See that chart in the lower center? That is a daily warm-up activity we do to start our math lessons.

There is a new chart for each month, and it serves as a review, or front-load of math content. Here's a sample:
I laminate the charts, and then each day I write a number on the chart in the top space with a Vis-a-vis marker. Students complete the rest of the info about that number in their math notebooks as we discuss the  answers.You can find these charts on sale in my TpT store here!
Also, we use the Seesaw Learning app, so I can save the math charts to the app for students to write on, and save to their feed. 
This is a sample one student saved to her feed last year.
The entire afternoon is for ELA (English/Language Arts) instruction.
We ended the day with small group intervention time.
Students did review activities in small groups while I worked on guided reading/strategy groups.

More on my strategy groups in another post!
How does your schedule work? What do you like best? 
I would love to hear about other options!

Tuesday, July 4, 2017

Monday Motivation - Content Word Walls

For the first time this summer I am happy to join the wonderful Jen at Teacher by the Beach for Monday Motivation.
I know - it's hard to be motivated when the summer is in full swing. But, hopefully you'll tuck this idea away for when you really need it. 

I teach third grade, and I've found that I prefer to use a word wall for content words that relate to our units  in science and social studies.
I begin when we study non-fiction text features. We use the text features to discover definitions of words - for instance the meaning of a word may be listed in a sidebar, or as a caption to a picture, or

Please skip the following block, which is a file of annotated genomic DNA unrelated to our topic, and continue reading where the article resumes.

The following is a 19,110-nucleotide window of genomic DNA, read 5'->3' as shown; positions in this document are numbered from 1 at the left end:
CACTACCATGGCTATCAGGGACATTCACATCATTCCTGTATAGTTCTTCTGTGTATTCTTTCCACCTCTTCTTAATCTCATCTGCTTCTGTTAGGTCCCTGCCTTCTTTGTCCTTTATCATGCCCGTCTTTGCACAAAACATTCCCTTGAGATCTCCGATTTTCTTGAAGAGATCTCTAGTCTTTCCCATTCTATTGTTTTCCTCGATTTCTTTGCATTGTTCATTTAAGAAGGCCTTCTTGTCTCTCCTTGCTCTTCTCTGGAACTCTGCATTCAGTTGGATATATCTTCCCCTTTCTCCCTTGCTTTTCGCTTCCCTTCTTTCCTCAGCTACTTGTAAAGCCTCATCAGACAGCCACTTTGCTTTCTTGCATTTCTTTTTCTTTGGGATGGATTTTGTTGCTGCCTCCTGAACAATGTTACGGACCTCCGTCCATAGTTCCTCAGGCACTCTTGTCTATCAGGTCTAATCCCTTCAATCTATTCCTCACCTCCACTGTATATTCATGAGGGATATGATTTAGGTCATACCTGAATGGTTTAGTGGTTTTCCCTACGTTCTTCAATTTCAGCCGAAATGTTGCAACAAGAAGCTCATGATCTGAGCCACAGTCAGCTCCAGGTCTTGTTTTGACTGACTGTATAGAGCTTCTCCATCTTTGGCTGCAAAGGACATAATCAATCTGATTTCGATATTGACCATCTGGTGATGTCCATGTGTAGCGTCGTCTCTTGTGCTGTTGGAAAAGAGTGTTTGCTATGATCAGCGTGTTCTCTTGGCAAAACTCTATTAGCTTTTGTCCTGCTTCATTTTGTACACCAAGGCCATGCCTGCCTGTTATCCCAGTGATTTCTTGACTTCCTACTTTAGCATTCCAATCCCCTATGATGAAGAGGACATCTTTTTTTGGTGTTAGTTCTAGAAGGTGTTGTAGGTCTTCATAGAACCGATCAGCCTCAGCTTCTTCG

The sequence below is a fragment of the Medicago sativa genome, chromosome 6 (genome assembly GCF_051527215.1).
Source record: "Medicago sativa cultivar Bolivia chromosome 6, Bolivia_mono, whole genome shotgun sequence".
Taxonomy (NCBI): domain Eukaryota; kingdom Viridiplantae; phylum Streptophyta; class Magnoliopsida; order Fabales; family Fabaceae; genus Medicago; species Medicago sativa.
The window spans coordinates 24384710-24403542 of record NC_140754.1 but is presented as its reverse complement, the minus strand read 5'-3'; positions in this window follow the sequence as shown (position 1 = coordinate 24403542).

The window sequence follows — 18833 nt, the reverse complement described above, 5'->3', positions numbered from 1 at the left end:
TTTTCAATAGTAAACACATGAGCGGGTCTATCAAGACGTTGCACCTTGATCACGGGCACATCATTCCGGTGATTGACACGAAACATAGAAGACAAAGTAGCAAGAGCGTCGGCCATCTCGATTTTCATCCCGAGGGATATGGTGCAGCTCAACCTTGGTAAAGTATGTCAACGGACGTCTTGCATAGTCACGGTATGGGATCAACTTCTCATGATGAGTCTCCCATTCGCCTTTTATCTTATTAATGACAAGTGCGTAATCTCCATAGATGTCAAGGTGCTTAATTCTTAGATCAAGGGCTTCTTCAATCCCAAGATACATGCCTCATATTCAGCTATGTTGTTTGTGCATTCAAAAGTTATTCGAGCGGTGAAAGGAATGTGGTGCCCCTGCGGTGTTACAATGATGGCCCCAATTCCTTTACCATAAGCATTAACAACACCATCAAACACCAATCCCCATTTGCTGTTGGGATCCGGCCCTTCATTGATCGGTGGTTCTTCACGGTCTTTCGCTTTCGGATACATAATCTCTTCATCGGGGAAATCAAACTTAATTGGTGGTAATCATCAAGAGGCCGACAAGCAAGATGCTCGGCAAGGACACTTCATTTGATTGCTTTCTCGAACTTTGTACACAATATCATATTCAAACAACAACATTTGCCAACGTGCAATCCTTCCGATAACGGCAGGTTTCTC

(of course) in the glossary.

Students choose a word that they want to become an "expert" on that relates to the unit we are doing.
Students neatly print their word on a word card, and then write the definition on the back.
I like to do interactive games with the word cards, so the students have a chance to teach others their word.

Next I attach each student's picture to their word card, and post them on a bulletin board.
The students really take ownership of their word, and notice it as we work through the related unit of study.
In the first Word Experts board we did last year, I wrote the student words on the cards after they had done the word and definition on a sloppy copy.

As an extension of this activity, I asked my students to find word in online books on the Epic app!
They worked in pairs to find a word related to our unit on Simple Machines.
They cropped took a photo of the word and definition, cropped it, and saved it to our class Padlet.
We were able to print this, and add it to our science notebooks.

Also, I've found it easy to use nameplate word walls from Steps to Literacy.
An added bonus is that the dog under D looks just like my own dog!
They have four different versions of desktop word walls to choose from, depending on your grade level.  
And, they are on sale right now!!